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What should I major in if I intend to become a lawyer?

I've been searching the internet on what is better to major on if I intend to become a lawyer. Many websites have criticized that business,financing, or economics do not capture law schools' attention unless there is a very complex branch that pertains to either. All website that I have seen claim that pre-law classes or political science are also not recommended. So, what should I major in so I can at least get a generously rewarding job to become a lawyer in the future? Would a business major or international business major be more suiting to this situation? #teaching #teacher #professor #finance #law #university #lawyer #banking

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Elizabeth’s Answer

Best advice I received: It's best to major in something that you enjoy doing in order to obtain the highest GPA possible. A preference would be something with a writing component. Oftentimes colleges have pre-law fraternities/sororities that may be aligned with law schools. They also participate in mock trials, etc. Be sure to try and intern or work as a clerk (or similar) in the field to make sure it's the right decision for you. Best of luck!
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Carolyn’s Answer

Hello. I tell students that ask this question that my recommendation is that you either major in English or Math. The reason behind both of these is that when you become a lawyer you are going to have to be a master at writing and talking. You will write a lot of briefs, memos, contracts and lots of other documents, so your command of the English written word needs to be very good. Judges, other attorneys and your clients will read these document so you want to have professional documents (that does not mean they have to be full of legalese, just have correct spelling, grammar and proper use of the English language). This makes you look intelligent and like you know what you are doing. The other major, Math, can give you analytical skills that will allow you to analyze a potential case to see what the possibility of winning is as well as what types of claims you can bring. Analysis is a very important part of mathematics and it is also a big part of law. Make sure that you take some classes that you will enjoy as well. If you spend all of your time studying for required courses and not having any "down" time by having classes that you enjoy (swimming or other active classes help relive stress too) you will get burned out before you get through both undergraduate and law school. Good luck to you in your future endeavors. Remember the only thing that stops you from reaching your dreams is YOU. Move forward at a steady pace and you will do fine!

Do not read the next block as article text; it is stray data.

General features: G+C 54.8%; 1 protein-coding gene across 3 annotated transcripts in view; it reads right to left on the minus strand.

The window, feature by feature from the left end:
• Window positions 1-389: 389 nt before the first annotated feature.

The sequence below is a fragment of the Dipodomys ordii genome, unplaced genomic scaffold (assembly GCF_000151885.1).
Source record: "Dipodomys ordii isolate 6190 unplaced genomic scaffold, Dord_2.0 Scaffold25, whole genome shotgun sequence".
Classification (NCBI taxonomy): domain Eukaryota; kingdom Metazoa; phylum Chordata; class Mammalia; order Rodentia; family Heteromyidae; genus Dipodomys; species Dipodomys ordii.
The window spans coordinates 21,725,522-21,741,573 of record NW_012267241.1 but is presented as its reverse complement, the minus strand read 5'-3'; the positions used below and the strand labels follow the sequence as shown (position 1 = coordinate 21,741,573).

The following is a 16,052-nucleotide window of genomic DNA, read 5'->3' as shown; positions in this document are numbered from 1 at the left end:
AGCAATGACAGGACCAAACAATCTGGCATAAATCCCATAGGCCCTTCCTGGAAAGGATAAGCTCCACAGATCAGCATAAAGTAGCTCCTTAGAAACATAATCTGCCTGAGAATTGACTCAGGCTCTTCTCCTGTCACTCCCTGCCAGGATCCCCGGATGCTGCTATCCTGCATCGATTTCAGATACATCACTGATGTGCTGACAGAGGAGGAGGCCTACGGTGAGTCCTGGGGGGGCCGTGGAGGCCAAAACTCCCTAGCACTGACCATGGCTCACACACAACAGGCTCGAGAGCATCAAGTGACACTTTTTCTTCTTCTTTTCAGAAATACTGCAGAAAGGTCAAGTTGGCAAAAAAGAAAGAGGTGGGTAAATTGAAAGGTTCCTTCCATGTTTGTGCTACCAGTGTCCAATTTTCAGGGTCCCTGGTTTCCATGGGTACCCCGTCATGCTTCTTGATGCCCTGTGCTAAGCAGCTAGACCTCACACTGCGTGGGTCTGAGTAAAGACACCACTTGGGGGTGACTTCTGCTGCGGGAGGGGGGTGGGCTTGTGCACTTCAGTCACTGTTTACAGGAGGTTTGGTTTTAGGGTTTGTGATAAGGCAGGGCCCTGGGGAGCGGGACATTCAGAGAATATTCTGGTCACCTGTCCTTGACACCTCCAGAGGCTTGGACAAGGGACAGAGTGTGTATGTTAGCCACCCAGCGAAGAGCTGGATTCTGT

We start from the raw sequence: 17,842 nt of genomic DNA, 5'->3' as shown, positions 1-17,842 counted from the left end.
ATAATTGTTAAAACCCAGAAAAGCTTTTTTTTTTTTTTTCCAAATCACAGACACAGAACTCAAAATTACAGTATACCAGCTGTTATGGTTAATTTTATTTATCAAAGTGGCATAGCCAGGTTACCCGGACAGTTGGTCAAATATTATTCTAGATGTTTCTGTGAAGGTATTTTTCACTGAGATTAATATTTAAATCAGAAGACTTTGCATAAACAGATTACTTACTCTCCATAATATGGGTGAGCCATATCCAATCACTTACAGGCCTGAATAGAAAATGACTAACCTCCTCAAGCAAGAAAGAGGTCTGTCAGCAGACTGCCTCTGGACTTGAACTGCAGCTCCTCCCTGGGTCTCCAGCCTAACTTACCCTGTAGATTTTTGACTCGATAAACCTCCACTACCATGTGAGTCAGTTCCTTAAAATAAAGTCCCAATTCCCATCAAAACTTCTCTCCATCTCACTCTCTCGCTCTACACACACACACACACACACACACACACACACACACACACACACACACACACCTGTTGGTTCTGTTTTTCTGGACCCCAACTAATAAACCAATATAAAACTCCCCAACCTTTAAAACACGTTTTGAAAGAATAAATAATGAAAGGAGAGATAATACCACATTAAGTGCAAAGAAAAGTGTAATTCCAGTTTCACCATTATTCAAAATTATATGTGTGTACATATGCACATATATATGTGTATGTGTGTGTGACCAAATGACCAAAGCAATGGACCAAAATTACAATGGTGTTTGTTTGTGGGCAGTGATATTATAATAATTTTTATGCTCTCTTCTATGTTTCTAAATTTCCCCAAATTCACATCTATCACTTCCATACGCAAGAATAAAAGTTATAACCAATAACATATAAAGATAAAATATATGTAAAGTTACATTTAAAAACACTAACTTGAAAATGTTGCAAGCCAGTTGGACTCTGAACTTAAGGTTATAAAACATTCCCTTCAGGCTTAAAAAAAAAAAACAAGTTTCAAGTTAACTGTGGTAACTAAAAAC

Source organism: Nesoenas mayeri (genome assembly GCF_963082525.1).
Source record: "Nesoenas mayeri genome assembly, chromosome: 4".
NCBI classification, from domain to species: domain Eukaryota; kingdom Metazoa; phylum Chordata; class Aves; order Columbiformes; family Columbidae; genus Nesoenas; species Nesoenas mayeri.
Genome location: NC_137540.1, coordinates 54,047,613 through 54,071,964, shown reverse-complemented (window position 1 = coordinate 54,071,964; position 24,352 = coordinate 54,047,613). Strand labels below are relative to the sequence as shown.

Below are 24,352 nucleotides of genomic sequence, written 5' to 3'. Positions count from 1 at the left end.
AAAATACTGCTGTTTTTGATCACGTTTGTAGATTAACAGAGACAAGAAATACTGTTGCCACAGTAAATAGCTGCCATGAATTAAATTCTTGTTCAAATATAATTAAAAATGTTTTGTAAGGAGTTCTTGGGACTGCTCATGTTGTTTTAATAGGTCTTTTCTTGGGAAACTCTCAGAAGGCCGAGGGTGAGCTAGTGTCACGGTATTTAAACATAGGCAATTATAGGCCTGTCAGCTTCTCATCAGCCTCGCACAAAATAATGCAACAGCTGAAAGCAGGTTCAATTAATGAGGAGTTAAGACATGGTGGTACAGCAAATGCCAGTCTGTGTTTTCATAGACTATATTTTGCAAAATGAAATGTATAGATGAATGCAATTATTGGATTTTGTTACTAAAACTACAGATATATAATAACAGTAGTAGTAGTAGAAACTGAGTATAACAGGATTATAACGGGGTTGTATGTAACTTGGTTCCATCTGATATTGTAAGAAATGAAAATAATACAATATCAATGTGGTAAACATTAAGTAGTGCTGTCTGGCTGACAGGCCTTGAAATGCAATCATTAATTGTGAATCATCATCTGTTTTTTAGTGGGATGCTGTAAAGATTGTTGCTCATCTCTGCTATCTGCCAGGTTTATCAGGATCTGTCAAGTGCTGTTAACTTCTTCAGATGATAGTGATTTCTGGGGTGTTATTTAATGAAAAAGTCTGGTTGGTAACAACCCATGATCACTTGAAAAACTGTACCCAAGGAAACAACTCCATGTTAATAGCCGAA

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Deidre Mercedes’s Answer

Some colleges offer pre-law courses which is preparation for law school. You could try that and see if the college you are interested in offer this program or apply to colleges that have this program.

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Estelle’s Answer

Your major is not as important as your undergraduate grades, your LSAT score, your letters of reference, and your personal statements on your law school application. For now, just focus on finding a college that fits you and your budget and a major that really interests you in college so that you will make great grades and get strong letters of recommendation from professors that recognize your potential.
Couple of other pieces of advice:
Look for hands-on experience: intern at a law firm or legal aid
Be active the world: volunteer in your community or on campus.
Improve your standardized test skills.
Practice public speaking and writing.
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Jeremy’s Answer

Really depends on what type of law you would like to pursue. As you know, being a "lawyer" encompasses many disciplines. So, it all depends what type of law you would like to practice.
For criminal law (which is what a lot of folks are referring to when they say the word "lawyer"), majors & minors like communications, debate, criminal justice, etc. . tend to help more than others.

But, if you would prefer something like corporate law, health care, etc. . .then business majors may be the way to go.

There are many other possible fields within the realm of "law" that you may lien towards. So, follow the path that makes the most sense for what type of law you would like to practice.
Hope that helps and good luck!

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Richard’s Answer

Law schools do not require a certain degree or even courses. Choose a major that interests you. My wife is an attorney, and she majored in history. She thought all of the reading and writing required for that major were an asset to her in law school.
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